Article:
If you decide to test out Google apps, Google’s Gmail service: We host client websites and their email as a web design company.
From time to time, we have found email to be problematic. It takes up space and uses lots of bandwidth, so we decided to test out Google email on a few of our domains to see if it was something we might roll out to clients.
How to Switch Your Email to Google Email
With the Gmail service, you can still use your email addresses – i.e., firstname.lastname@example.org but use Google’s servers to store and transmit the emails, etc.
You may not want to hand your email service over to Google as a business decision, but that’s a different question.
The switchover to Google email is not particularly difficult. I’ve included some slides below showing how I configured email from the example domain mydomain.com to go via Google’s web servers: The process took 10 minutes from start to finish.
In this example, I’m using WHM to change the domain’s MX and DNS records and configuring MS Outlook to pull emails from the server and send emails via it.
Of course, you might not want to use a pc based mail client – in which case you can just log in to Google email and view using their standard web front-end.
Step 1: First, make sure that you are signing up for the free Google Apps webmail service; it still offers many features, and you can add up to 50 mailboxes.
The signup process is very straightforward.
Simply click the “Get Started” button after entering your domain name in the text box.
Step 2: Next, you’ll have to give the big G some personal information.
When you’ve filled in your vital statistics, just click continue, and you’ll be taken to the next step, where you create your first administrator account.
You, of course, need to read the small print to make sure that it is only your vital business correspondence that you are entrusting to Google, and you aren’t signing away your house, your soul, or your firstborn.
The next page shows you various information and links to other tabs. Just click on ‘continue with setup guide.’
We’re now in the setup for your domain email, so things are a little more complex here but not overly so.
Step 3: On the following screen, check the box stating that you signed up for “My primary domain where my users receive an email” and click next.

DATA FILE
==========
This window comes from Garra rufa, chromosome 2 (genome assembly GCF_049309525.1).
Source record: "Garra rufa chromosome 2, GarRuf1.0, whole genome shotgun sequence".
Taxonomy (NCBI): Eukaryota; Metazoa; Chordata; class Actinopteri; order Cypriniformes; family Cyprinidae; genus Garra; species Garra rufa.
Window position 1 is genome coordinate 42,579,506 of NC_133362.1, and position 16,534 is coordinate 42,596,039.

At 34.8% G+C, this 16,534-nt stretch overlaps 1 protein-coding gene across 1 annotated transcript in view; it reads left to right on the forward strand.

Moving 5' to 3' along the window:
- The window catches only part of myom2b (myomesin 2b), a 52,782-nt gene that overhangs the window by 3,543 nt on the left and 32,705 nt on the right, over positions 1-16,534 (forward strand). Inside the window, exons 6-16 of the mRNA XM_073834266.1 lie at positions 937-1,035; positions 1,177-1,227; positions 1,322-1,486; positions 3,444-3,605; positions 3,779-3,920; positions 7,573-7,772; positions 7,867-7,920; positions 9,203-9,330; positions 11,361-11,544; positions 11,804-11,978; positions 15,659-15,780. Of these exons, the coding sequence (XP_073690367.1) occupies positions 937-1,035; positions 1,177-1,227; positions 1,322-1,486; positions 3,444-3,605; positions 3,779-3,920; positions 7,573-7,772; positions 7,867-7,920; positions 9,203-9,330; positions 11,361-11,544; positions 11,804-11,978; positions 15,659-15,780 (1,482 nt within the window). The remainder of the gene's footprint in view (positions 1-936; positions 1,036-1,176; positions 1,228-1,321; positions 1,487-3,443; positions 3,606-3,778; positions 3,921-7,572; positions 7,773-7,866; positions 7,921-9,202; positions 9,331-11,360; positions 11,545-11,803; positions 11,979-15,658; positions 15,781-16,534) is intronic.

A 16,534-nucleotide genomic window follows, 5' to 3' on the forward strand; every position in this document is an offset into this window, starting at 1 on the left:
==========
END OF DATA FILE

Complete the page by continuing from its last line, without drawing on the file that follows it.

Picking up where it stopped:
Step 4: Next, you need to verify that you own the domain—there is a splash screen outlining the methods you can use to do this. Click Next.
You then get a choice of 4 options, as shown below. You can add a DBS record if you have access to the domain’s DNS records.
You can link to your analytics account. You can upload a file or add a meta tag to your website’s homepage.
The following screengrab shows that “Add a meta tag” is checked; I changed my mind and decided to upload a file.
When you check the upload an HTML file option, some extra options will appear on the screen where you can handily download the expected file to your PC.
You may download the file from the webpage, open FileZilla, upload it to the root of my website (in this example, the public HTML directory), and click verify. If you click on the resultant link, you’ll see the page on your website.
As of now, that’s all that’s left to do. At this point, we have a Google email account linked to our domain, our first mailbox setup, and we’ve verified that we own the domain so Google email can use it.
In the next post, we’ll look at the next step: telling your domain how to use Google email as your mail server.
So – the next part of our task in moving email traffic away from our server and leveraging Google’s vast infrastructure to concentrate on delivering better web hosting to our website design clients is to point our domain to Google’s mail servers.
The instructions and screenshots below are for the WHM control panel, but any domain control panel should allow you to add and edit DNS and MX records (you might need to look in your hosts or registrars FAQ for the relevant details).